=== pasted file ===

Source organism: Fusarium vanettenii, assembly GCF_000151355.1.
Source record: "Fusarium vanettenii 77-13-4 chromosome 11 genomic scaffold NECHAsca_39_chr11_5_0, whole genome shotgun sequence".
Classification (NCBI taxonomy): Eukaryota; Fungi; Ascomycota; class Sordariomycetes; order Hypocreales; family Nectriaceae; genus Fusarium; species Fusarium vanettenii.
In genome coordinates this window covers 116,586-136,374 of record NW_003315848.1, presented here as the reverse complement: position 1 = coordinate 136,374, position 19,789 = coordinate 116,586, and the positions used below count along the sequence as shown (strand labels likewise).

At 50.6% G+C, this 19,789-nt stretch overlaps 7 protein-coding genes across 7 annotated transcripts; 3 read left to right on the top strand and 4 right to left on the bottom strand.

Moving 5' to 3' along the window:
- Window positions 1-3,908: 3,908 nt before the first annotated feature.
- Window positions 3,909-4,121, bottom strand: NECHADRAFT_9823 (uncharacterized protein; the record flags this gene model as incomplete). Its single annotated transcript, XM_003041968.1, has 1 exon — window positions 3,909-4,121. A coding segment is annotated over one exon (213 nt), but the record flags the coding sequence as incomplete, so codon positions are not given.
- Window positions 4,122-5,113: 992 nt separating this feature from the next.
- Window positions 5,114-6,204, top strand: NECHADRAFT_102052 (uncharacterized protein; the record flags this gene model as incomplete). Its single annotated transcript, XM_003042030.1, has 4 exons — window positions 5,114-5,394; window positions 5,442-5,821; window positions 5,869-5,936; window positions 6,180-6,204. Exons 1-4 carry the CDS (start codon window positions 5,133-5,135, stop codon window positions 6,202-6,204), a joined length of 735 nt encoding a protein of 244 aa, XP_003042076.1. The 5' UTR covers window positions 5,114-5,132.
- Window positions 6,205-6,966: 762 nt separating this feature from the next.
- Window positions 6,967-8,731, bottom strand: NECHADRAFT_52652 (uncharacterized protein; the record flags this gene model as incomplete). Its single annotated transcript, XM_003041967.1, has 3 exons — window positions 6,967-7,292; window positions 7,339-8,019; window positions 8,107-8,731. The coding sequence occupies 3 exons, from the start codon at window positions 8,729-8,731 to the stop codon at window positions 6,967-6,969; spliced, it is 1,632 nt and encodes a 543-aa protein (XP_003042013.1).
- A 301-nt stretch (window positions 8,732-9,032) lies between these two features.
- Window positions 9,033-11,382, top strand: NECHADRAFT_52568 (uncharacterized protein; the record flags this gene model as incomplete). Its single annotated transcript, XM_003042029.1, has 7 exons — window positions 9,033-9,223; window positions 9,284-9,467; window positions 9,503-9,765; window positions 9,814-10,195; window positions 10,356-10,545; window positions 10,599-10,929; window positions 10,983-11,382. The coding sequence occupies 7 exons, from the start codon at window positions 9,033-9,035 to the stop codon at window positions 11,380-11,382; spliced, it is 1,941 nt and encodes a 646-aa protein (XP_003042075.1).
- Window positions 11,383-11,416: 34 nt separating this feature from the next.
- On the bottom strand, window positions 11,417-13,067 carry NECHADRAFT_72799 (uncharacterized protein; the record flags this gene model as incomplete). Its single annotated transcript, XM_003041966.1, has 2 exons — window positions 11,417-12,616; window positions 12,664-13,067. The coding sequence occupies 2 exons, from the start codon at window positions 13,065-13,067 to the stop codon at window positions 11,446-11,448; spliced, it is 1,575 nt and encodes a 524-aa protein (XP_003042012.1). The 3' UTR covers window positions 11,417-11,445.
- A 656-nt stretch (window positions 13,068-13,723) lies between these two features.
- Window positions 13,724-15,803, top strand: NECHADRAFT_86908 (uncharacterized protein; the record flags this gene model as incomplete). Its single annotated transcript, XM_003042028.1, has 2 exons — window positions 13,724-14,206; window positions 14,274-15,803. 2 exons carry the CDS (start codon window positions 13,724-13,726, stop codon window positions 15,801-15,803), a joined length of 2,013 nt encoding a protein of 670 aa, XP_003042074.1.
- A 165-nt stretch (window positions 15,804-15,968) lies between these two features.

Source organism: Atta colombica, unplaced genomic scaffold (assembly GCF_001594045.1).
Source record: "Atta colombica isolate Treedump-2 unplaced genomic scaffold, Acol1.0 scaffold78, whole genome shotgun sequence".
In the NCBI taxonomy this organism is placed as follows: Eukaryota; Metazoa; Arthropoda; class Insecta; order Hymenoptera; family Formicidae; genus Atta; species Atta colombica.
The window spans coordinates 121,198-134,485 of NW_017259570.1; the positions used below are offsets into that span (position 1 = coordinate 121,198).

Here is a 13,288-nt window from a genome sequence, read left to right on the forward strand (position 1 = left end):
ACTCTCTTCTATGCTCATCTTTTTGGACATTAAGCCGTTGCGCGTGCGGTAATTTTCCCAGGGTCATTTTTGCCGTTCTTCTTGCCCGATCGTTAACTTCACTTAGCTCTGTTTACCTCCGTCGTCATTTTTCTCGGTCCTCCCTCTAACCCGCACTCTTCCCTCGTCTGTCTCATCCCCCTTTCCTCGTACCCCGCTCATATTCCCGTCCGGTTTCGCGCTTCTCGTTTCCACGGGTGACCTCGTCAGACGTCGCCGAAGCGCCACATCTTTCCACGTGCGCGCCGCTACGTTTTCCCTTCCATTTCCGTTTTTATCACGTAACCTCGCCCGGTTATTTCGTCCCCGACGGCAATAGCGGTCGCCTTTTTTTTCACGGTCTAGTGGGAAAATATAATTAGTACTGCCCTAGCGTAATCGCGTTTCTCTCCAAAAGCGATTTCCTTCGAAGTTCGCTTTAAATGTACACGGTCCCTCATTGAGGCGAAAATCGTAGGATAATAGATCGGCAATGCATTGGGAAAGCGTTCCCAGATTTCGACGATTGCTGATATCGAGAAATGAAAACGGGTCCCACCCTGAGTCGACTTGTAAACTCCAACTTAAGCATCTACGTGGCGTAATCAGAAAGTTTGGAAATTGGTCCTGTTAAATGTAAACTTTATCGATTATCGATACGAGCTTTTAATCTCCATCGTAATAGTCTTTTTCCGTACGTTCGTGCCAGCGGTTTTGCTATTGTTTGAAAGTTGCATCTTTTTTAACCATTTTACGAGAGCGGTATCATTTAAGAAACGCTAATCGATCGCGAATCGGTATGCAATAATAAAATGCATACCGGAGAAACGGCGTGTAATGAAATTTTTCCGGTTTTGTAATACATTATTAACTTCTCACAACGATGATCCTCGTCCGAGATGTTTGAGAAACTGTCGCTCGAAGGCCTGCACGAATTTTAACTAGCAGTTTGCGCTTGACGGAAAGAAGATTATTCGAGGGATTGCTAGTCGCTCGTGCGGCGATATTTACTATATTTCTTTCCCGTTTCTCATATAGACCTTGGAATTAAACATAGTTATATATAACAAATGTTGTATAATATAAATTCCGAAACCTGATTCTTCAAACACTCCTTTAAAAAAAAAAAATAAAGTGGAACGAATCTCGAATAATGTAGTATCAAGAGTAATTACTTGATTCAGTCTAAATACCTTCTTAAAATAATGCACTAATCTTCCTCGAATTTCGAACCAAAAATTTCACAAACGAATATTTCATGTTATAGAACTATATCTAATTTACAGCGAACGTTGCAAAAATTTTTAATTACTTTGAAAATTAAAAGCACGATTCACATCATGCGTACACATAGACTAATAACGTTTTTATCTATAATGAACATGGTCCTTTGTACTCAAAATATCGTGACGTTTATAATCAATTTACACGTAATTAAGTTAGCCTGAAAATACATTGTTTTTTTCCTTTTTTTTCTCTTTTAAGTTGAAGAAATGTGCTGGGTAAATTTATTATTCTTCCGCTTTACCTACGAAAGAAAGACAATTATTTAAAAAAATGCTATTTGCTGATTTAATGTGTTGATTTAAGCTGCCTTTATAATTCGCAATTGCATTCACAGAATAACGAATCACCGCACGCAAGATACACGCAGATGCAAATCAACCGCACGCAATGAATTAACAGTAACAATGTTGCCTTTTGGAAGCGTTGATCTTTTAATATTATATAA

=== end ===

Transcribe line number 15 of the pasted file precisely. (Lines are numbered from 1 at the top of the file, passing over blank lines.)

- Window positions 11,383-11,416: 34 nt separating this feature from the next.